Chamber "Reductions"

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janeeliotgardiner wrote:

janeeliotgardiner wrote:

 

That's really my point, in some ways. This was standard practice for centuries. Now, we have suddenly become ultra-purist about the whole business. Either the full work in the complete, authorised version - or nothing!

 

I think you are misguided there Jane. There is plenty of sense in that. The whole things has nothing to do with purist attitudes and such, but with "access". Back then they needed these reduced versions, now the situation has changed radically as we can have the orchestra at home. So for us to show some attention to them is a totally different thing, more to do with intellectual curiosity maybe, or with compulsive consumption, or a few other things.

 

In fact there is not lack of interest as you say (since the practice died of natural causes, as it were) but a current awakening in this interest.

Financial gain

Thanks, Jane.

I wonder what happened to the Mozart / Beethoven / etc. reductions? Are they not worth safeguarding?

Reducing to gain financially is an interesting issue, implicating the worth of the original works (from the composer's point of view).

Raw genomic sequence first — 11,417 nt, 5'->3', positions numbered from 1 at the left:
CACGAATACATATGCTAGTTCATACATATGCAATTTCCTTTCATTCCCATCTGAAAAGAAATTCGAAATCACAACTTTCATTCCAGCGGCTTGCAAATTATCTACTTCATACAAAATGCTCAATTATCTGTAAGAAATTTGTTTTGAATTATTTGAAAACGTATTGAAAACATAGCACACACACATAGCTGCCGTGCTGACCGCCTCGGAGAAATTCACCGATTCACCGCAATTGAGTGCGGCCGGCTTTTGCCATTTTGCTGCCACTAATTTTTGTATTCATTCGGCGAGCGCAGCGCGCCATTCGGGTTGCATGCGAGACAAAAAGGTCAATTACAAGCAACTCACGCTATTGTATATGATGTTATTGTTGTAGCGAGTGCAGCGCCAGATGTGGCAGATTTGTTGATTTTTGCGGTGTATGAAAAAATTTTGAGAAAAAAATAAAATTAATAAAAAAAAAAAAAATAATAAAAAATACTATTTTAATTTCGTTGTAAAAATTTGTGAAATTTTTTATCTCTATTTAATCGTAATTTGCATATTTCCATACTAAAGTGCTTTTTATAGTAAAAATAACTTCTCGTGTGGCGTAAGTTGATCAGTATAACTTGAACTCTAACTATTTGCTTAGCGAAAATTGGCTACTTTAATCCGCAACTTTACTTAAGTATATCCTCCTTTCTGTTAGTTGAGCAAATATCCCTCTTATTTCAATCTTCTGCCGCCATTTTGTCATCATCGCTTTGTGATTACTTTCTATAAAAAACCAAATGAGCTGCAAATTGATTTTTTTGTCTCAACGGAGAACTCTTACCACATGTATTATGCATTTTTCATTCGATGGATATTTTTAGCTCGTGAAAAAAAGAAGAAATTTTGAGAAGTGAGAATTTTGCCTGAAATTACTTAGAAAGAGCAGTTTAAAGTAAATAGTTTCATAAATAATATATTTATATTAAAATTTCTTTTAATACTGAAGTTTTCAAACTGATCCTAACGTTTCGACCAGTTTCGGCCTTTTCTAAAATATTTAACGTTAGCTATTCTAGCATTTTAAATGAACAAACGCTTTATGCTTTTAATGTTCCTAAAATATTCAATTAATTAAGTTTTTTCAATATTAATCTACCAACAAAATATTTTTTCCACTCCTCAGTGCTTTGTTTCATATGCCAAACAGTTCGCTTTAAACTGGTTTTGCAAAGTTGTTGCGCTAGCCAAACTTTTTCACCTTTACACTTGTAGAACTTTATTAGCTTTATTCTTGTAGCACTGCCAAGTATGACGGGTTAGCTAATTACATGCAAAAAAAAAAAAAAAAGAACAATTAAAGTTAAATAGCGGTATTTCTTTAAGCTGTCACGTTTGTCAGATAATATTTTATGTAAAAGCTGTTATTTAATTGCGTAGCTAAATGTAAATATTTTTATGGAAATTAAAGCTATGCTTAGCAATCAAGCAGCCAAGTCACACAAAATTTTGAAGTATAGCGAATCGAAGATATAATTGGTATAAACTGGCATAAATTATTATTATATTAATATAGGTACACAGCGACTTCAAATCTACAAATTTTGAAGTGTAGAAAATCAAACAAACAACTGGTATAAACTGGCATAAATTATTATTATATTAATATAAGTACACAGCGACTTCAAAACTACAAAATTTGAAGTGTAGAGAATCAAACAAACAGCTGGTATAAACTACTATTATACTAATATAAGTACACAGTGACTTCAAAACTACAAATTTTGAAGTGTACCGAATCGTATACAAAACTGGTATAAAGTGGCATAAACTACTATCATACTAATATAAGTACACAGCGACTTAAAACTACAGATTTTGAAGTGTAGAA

I'm afraid I am going to

I'm afraid I am going to insist on the "purist" angle, Camaron. Obviously, I am well aware of the changing contexts etc and the impact this has had on the market for "reductions". I think, in addition to questions of access and so on, there is also a matter of attitudes. And these really are different. My sense, from reading books on Mozart, Bach etc was that people then were much less concerned with questions of authenticity and fidelity to the text etc. They would happily knock out salon versions of bigger pieces, or transcribe from one instrument to the next. Whereas we are obsessed with authenticity. Consider the way we think of improvisation now. Where it was once standard - and even applauded - it is now frowned on. The text has become sacred and must not be tampered with at all costs. This is a fundamental difference in attitude towards musical performance. 

Now, this changing attitude may well be explained by the rise of recording technology, but this only an explanation: it doesn't eliminate the attitude, which remains as a historical fact.

(Off for the rest of the day now.........incase you were going to respond immediately.)

Purpose, scope etc. of "reducing" the original.

We did not witness a "wider distribution", let alone a higher reputation, of Mozart's Piano Concertos Nos. 11-14 because of their "reduced" version, neither in their time nor afterwards. It was purely a need for an occasion of the particular times. Pure circumstances! In some cases, it served particular group of musicians to perform a wider repertory (the case of Salomon's "reductions" of Haydn's Symphonies did not make any favour to the composer; rather to Salomon!).

Finally, I do not see any real "trade off". The original works function in their own form and environment, the chamber ones in their own and for their own purpose.